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International Journal of Surgery and Research (IJSR)  /  IJSR-2379-156X-02-301

Guided Regeneration of Nerve Repair by Means of Local Administration of Insulin-Like Growth Factor I In Streptozotocin Induced Diabetes In Rats

Mohammadi R1*, Rostami H1, Payman T1, Salam E1, Salehi H1, Aliyali P1, Soleimani H1, Amini K2

1 Department of Clinical Sciences, Faculty of Veterinary Medicine, Urmia University, Iran.
2 Department of Veterinary Pathology, Western College of Veterinary Medicine, University of Saskatchewan, Canada.

*Corresponding Author

Rahim Mohammadi D.V.M., D.V.Sc.,
Department of Clinical Sciences,
Faculty of Veterinary Medicine, Urmia
University, Nazloo Road, Urmia, 57153 1177, Iran.
Tel: +98 441 2770508
Fax: +98 441 277 19 26

Article Type: Research Article
Received: January 31, 2015; Accepted: April 07, 2015; Published: April 10, 2015;

Citation: Mohammadi R, et al., (2015) Guided Regeneration of Nerve Repair by Means of Local Administration of Insulin-Like Growth Factor I In Streptozotocin Induced Diabetes In Rats. Int J Surg Res 2(3) 13-20. doi:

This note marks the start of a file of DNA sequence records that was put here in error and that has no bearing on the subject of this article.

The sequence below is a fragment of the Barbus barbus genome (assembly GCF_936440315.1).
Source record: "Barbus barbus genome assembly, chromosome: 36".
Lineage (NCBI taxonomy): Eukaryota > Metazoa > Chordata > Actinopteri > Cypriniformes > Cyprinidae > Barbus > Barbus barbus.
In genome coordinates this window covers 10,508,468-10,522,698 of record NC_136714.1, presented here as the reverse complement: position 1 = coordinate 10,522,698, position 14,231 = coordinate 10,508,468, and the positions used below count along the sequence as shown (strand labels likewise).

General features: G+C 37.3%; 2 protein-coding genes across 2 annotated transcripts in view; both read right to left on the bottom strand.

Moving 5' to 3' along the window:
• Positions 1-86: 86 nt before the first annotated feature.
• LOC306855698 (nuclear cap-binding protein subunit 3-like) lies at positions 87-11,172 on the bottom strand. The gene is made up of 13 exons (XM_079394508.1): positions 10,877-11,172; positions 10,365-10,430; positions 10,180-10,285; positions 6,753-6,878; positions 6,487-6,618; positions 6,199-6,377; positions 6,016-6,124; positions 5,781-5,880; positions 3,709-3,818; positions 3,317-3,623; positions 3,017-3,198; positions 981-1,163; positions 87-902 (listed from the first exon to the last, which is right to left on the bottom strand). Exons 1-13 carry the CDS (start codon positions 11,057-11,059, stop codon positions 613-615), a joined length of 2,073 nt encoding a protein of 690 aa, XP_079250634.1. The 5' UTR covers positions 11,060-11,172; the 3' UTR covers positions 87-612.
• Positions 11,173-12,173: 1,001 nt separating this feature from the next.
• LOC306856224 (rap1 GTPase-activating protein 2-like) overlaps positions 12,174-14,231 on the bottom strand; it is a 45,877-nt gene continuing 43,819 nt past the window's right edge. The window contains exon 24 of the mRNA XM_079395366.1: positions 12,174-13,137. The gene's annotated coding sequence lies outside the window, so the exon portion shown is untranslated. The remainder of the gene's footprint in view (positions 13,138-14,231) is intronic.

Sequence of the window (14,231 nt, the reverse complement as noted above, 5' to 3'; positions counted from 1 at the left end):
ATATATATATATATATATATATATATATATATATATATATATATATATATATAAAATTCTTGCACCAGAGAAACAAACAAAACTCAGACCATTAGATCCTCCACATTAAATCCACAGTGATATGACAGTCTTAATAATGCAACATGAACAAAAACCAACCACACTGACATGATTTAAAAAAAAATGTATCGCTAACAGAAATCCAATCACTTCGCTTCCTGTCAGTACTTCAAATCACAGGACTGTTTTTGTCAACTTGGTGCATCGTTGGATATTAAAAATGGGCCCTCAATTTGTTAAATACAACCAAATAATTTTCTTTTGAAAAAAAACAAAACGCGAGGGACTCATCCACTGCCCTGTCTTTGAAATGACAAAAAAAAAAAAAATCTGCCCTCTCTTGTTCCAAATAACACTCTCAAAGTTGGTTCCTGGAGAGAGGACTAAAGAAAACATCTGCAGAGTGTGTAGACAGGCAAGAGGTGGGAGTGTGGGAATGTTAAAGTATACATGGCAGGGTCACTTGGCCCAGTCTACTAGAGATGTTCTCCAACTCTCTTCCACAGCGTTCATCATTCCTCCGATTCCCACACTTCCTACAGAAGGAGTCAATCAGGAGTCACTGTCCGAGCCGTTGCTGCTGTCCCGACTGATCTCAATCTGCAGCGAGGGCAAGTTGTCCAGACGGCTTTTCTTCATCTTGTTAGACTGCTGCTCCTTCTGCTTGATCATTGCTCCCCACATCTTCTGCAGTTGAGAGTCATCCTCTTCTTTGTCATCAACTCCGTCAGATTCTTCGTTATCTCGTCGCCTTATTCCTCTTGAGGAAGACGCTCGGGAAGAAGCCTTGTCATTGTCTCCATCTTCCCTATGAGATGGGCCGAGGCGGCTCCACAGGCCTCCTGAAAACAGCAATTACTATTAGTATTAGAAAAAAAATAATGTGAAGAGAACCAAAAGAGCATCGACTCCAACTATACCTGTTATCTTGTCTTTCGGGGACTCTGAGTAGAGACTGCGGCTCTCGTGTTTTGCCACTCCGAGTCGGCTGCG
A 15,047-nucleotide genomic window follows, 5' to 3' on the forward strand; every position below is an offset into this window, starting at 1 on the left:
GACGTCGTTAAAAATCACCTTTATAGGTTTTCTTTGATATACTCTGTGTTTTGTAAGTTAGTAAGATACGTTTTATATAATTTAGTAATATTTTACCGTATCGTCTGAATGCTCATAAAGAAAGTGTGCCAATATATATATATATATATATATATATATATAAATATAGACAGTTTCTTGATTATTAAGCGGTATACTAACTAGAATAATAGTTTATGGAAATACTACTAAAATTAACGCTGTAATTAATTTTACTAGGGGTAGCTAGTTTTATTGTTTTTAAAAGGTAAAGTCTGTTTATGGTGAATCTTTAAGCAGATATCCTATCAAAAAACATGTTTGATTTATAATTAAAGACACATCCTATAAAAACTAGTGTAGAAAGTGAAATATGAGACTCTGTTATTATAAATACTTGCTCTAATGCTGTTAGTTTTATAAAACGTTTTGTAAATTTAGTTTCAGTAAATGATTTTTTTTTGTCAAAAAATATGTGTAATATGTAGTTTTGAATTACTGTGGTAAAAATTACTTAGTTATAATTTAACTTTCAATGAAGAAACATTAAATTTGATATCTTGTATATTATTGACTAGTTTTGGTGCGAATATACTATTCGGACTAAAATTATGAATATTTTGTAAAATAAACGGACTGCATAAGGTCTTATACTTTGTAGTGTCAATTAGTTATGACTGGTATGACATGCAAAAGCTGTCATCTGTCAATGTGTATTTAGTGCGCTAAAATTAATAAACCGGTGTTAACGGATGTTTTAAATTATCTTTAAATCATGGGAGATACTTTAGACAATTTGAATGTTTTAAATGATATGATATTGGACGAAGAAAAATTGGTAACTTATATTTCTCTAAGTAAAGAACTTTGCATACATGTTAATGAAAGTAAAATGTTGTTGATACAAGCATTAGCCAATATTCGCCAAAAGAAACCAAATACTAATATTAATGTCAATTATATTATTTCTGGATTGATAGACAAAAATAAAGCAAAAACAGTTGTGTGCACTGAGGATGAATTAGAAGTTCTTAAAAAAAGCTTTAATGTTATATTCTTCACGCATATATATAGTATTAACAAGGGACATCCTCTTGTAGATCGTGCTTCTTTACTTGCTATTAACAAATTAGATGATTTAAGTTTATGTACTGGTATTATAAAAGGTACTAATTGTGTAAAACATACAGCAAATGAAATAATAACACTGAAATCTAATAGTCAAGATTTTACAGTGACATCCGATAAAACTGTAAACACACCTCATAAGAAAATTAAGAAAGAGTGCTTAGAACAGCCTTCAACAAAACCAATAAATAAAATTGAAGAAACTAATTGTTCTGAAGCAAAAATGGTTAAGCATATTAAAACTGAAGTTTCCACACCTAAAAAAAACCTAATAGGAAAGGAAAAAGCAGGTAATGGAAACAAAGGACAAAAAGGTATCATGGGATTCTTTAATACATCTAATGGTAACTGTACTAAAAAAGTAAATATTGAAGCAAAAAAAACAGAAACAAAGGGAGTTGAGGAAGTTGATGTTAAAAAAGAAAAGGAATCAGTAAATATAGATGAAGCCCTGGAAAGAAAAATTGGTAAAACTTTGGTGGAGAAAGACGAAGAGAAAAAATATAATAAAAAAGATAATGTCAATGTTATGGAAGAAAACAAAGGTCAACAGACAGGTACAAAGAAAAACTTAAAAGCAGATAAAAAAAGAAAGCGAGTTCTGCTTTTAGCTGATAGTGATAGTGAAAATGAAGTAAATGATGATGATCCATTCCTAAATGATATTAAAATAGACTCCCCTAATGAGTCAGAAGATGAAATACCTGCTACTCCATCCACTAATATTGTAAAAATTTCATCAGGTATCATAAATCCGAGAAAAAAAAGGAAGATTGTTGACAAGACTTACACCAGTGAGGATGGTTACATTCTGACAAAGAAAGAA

Copyright: Mohammadi R© 2015. This is an open-access article distributed under the terms of the Creative Commons Attribution License, which permits unrestricted use, distribution and reproduction in any medium,provided the original author and source are credited.


The aim was to evaluate the effect of locally administered insulin-like growth factor (IGF I) on functional recovery of peripheral nerve in diabetic rats. Sixty male healthy white Wistar rats were divided into four experimental groups (n = 15), randomly: In transected group (TC), left sciatic nerve was transected and stumps were fixed in the adjacent muscle. In treatment group defect was bridged using a silicone conduit (SIL/IGF) and filled with 10 μL IGF I (100 ng/kg). In silicone graft group (SIL), the graft was filled with phosphate-buffered saline alone. In sham-operated group (SHAM), sciatic nerve was exposed and manipulated. Each group was subdivided into three subgroups of five animals each and regenerated nerve fibers were studied 4, 8 and 12 weeks after surgery. Behavioral testing, sciatic nerve functional study, gastrocnemius muscle mass and morphometric indices confirmed faster recovery of regenerated axons in SIL/IGF than in SIL group (p < 0.05). In immunohistochemistry, location of reactions to S-100 in SIL/IGF was clearly more positive than that in SIL group. When loaded in a silicone graft, IGF I accelerated and improved functional recovery and morphometric indices of sciatic nerve in diabetic rats.